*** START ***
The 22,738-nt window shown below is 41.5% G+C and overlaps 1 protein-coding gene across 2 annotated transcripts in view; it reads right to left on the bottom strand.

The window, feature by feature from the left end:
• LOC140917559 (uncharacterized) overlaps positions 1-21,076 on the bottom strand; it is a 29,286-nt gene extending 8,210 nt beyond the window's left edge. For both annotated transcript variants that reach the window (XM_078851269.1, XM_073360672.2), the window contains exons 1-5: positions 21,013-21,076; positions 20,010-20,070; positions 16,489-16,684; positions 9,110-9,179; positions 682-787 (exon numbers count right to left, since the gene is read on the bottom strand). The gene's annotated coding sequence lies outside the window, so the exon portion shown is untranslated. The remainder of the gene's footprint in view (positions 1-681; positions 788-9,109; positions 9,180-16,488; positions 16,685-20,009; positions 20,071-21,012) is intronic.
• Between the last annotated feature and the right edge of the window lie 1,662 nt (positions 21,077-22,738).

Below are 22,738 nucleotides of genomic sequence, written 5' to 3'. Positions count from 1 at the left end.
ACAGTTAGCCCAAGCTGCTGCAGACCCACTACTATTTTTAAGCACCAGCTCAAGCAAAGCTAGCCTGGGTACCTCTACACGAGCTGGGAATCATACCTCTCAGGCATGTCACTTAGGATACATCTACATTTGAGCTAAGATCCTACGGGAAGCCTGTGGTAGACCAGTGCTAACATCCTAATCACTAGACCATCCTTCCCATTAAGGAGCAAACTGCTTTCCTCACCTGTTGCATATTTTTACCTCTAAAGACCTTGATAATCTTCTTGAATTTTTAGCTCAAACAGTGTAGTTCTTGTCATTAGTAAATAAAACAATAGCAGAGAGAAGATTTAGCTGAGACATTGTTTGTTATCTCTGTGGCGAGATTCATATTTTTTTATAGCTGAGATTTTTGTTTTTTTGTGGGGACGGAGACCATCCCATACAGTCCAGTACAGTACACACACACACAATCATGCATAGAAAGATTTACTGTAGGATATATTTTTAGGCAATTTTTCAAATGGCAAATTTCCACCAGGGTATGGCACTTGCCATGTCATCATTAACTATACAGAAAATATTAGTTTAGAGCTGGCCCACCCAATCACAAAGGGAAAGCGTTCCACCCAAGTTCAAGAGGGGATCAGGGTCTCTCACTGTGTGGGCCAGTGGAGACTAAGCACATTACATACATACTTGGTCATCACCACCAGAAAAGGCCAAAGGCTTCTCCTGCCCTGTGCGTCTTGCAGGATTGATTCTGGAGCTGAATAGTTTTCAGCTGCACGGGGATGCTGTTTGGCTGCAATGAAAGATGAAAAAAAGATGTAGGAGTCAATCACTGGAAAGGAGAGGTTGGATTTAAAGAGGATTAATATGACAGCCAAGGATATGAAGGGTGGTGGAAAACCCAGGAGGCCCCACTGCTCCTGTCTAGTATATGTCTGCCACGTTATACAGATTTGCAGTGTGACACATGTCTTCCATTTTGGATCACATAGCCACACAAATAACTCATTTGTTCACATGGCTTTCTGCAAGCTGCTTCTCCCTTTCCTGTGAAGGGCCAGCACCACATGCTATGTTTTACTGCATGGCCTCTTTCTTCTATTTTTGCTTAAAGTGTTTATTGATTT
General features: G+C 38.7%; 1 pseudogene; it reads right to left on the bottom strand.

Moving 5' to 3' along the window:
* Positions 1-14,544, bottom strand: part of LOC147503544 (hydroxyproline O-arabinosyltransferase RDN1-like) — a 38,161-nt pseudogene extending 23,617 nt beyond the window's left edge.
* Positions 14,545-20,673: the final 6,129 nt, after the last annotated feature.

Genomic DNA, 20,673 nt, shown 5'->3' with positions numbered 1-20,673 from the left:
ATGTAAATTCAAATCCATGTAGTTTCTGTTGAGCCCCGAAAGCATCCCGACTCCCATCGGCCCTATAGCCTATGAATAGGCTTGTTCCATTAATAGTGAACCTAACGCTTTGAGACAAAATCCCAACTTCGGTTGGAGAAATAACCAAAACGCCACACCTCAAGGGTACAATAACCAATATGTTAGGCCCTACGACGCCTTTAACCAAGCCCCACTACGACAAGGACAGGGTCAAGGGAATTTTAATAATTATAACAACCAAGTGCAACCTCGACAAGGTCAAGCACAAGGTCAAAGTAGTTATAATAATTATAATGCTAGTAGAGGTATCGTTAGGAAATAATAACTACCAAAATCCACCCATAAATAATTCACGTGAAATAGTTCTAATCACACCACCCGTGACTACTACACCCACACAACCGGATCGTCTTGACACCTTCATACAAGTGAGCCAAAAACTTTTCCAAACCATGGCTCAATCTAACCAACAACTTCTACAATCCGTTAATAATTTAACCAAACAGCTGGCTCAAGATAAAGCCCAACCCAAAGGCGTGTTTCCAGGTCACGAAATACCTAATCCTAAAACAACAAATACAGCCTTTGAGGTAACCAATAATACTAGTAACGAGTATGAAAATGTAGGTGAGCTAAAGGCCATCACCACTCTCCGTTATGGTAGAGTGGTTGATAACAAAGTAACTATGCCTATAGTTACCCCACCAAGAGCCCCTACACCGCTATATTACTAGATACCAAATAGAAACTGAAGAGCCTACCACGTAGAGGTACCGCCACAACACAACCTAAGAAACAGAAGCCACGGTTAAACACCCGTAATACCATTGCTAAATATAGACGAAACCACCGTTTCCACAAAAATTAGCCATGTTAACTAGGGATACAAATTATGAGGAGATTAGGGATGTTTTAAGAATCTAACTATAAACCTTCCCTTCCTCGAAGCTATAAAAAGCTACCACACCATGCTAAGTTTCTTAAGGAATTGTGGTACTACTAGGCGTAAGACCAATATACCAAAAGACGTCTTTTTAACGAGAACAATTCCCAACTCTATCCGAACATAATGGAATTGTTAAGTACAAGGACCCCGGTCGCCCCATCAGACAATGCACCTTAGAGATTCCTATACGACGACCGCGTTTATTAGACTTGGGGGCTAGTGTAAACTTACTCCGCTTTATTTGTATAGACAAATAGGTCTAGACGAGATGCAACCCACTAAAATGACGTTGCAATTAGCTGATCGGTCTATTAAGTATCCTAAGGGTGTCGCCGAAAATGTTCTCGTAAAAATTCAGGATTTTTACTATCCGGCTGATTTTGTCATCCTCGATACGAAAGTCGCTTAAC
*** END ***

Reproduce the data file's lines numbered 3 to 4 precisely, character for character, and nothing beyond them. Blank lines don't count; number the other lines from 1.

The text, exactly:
• LOC140917559 (uncharacterized) overlaps positions 1-21,076 on the bottom strand; it is a 29,286-nt gene extending 8,210 nt beyond the window's left edge. For both annotated transcript variants that reach the window (XM_078851269.1, XM_073360672.2), the window contains exons 1-5: positions 21,013-21,076; positions 20,010-20,070; positions 16,489-16,684; positions 9,110-9,179; positions 682-787 (exon numbers count right to left, since the gene is read on the bottom strand). The gene's annotated coding sequence lies outside the window, so the exon portion shown is untranslated. The remainder of the gene's footprint in view (positions 1-681; positions 788-9,109; positions 9,180-16,488; positions 16,685-20,009; positions 20,071-21,012) is intronic.
• Between the last annotated feature and the right edge of the window lie 1,662 nt (positions 21,077-22,738).